They argued that Graves' calls in the six ridings were not reliable because he used area codes to select subjects to receive "randomized" calls, but could not be sure the people called were in the actual ridings.
When the Judge asked Shrybman about this, the applicants' lawyer was uncomfortable, because that nuance of methodological detail is not in the sworn record. Shrybman explained that he could not comment on evidence Graves might give on this matter, and that he was hobbled by the fact that his opposite numbers had not chosen to put that issue to Graves in cross examination, when they had a chance.
When pressed, Shrybman said that, if asked, Graves would almost certainly say that his methodology assured that he did in fact have all the information necessary on people surveyed, including addresses and postal codes. Graves would say, Shrybman told the Judge, that he knew quite well in which electoral districts his survey subjects lived.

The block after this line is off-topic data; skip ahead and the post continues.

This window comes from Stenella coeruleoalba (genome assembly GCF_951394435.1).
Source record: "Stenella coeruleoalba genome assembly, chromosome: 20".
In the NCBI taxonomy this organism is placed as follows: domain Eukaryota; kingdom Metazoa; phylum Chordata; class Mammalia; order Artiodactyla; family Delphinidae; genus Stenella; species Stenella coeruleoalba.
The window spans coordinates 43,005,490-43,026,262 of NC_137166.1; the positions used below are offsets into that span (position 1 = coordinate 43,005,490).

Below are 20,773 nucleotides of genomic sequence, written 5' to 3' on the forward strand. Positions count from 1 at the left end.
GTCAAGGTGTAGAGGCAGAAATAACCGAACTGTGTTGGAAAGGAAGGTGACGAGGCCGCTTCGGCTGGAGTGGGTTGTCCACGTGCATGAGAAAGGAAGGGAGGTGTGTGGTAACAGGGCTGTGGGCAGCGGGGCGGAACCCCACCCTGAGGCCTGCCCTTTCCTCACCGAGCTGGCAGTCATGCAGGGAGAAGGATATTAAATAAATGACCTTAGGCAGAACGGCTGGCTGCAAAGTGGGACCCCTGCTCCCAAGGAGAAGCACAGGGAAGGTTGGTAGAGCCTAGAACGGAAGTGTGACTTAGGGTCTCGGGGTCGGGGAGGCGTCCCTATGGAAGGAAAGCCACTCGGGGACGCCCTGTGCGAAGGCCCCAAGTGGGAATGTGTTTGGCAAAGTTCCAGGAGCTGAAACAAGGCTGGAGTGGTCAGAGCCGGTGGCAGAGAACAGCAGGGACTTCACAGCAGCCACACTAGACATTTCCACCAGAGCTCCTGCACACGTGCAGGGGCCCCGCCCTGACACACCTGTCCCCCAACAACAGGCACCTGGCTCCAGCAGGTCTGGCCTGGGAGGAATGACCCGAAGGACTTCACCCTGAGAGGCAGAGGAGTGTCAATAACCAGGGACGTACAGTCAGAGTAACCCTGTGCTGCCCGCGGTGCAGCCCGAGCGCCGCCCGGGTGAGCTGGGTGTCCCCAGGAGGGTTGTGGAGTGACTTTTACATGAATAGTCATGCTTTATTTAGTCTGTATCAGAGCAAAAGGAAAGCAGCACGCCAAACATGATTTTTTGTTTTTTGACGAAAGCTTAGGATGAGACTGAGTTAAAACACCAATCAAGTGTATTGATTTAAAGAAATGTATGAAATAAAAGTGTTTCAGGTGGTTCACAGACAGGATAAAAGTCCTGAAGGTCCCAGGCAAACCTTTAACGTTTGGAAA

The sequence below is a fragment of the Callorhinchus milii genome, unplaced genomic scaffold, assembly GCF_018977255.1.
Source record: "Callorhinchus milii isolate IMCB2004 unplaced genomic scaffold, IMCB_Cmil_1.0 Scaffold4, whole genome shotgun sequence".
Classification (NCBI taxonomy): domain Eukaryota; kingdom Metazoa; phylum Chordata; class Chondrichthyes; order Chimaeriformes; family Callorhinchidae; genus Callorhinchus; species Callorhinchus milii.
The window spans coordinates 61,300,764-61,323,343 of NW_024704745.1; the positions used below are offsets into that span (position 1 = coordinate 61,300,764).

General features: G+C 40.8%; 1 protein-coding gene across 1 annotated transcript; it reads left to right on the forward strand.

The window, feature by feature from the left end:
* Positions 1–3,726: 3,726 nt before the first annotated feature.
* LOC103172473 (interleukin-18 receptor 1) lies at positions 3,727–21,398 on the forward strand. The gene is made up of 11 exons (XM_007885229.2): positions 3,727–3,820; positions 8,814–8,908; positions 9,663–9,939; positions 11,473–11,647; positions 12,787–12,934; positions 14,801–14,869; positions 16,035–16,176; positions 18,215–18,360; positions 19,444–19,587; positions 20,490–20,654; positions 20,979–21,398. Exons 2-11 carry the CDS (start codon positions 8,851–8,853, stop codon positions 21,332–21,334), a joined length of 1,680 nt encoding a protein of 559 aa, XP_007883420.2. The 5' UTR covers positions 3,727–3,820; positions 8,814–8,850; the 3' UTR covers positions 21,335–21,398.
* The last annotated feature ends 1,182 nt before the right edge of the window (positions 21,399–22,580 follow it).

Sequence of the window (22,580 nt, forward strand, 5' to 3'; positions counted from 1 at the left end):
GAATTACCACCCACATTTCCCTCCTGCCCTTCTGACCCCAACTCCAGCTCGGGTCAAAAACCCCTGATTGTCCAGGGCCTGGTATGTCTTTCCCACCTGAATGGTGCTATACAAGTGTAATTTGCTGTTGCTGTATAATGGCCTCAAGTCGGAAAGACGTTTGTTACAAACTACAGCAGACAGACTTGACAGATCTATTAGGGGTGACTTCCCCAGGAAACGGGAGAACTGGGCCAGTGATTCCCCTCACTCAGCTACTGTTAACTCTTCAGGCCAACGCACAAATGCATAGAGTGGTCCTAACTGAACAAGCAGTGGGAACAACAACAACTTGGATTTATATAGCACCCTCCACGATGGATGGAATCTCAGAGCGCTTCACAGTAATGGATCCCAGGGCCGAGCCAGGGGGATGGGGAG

In the end, the most telling argument against overturning election results is that nobody in any of the ridings has come forward to say that they did not vote because of a misleading call they received.
A Conservative Party news release issued at the end of Monday's proceedings made that point.
Of course, saying that is almost like admitting that, yes, fraudulent activity happened but that it wasn't that effective, so why worry?
Well, a lot of Canadians do worry about fraud and dirty tricks designed to suppress opposition votes becoming part of the political landscape.
Shrybman repeated, on more than one occasion, that we're dealing with a clandestine, secretive activity, here. The perpetrators were good at covering their tracks, he told the Court. That's not a good reason for letting them get away with it.
At the conclusion of the proceedings, the Judge said he would need some time to render a decision. That means it could be nearly spring before we get his verdict.